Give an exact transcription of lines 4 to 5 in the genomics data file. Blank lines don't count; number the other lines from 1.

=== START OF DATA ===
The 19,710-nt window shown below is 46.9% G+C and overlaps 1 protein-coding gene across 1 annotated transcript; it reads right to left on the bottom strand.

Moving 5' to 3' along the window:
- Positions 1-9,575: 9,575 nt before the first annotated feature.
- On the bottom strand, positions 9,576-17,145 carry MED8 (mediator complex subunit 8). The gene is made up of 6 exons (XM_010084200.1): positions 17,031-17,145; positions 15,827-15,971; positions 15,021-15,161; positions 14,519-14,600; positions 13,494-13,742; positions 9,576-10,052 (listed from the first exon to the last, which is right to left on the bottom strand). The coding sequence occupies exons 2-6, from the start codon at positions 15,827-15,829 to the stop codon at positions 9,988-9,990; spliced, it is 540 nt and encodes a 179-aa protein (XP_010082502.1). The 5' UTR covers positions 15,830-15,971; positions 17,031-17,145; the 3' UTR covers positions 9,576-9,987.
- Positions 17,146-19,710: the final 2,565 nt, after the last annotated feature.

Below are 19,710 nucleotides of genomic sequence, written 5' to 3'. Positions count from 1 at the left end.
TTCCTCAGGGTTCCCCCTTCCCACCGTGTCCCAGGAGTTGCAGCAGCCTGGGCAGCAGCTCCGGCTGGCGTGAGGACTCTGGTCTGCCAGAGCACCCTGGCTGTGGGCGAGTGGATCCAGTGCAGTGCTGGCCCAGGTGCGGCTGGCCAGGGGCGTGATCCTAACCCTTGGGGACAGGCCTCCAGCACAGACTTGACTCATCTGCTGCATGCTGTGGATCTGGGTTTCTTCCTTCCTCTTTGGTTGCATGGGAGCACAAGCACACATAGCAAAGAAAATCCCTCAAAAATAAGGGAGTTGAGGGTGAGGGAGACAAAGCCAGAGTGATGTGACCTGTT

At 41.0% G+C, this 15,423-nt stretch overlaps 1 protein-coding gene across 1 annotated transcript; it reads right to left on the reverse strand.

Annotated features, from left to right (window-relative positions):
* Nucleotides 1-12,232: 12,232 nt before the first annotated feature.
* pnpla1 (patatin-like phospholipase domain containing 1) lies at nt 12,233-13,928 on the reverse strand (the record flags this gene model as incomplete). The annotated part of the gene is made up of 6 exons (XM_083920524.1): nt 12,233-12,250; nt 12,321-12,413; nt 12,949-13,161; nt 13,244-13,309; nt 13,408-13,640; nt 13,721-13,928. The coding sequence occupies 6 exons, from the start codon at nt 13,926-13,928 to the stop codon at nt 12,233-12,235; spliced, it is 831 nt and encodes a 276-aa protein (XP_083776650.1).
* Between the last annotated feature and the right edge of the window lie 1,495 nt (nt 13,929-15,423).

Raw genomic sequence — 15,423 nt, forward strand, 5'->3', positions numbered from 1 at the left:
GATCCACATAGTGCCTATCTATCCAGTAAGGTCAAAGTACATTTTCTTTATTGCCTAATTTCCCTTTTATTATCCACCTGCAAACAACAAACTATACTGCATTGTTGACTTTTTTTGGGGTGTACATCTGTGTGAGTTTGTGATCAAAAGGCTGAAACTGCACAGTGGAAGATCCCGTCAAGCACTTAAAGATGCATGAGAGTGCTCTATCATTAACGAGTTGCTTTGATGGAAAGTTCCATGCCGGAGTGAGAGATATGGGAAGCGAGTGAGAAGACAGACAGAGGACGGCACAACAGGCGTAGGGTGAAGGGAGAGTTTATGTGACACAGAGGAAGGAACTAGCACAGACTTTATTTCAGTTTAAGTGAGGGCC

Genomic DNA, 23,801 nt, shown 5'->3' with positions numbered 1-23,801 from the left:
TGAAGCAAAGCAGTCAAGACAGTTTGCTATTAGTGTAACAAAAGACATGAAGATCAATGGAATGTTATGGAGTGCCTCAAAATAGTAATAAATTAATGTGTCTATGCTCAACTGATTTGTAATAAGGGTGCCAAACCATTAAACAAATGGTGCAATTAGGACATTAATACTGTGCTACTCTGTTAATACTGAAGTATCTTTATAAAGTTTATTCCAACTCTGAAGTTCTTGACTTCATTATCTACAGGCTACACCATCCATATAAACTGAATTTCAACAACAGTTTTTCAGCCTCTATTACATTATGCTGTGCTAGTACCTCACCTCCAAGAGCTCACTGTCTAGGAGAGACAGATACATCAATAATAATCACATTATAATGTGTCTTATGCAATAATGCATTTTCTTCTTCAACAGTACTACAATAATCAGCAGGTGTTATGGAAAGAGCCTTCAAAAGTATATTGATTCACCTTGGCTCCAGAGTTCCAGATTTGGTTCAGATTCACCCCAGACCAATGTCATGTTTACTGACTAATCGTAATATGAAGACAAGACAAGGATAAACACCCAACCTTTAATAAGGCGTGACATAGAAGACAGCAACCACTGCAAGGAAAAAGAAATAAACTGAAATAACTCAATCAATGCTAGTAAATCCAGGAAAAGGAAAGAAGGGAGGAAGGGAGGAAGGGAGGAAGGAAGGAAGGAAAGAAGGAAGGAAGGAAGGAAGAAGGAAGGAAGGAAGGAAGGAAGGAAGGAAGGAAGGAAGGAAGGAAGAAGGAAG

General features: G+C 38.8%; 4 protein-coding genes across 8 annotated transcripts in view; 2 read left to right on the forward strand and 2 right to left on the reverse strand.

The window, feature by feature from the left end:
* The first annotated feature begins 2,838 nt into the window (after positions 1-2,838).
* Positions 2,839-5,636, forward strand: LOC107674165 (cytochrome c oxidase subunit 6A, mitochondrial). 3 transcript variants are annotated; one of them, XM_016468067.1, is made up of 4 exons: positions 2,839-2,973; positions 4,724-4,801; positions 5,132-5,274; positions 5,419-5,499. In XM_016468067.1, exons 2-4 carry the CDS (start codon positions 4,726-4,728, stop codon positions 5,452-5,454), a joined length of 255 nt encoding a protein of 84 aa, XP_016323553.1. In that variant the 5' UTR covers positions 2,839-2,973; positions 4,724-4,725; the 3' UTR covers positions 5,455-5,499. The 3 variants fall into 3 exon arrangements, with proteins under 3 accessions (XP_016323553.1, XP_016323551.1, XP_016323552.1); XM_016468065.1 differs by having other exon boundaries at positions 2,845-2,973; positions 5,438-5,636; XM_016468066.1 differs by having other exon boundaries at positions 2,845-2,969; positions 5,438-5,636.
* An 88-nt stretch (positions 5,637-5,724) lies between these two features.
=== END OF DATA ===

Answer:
- On the bottom strand, positions 9,576-17,145 carry MED8 (mediator complex subunit 8). The gene is made up of 6 exons (XM_010084200.1): positions 17,031-17,145; positions 15,827-15,971; positions 15,021-15,161; positions 14,519-14,600; positions 13,494-13,742; positions 9,576-10,052 (listed from the first exon to the last, which is right to left on the bottom strand). The coding sequence occupies exons 2-6, from the start codon at positions 15,827-15,829 to the stop codon at positions 9,988-9,990; spliced, it is 540 nt and encodes a 179-aa protein (XP_010082502.1). The 5' UTR covers positions 15,830-15,971; positions 17,031-17,145; the 3' UTR covers positions 9,576-9,987.
- Positions 17,146-19,710: the final 2,565 nt, after the last annotated feature.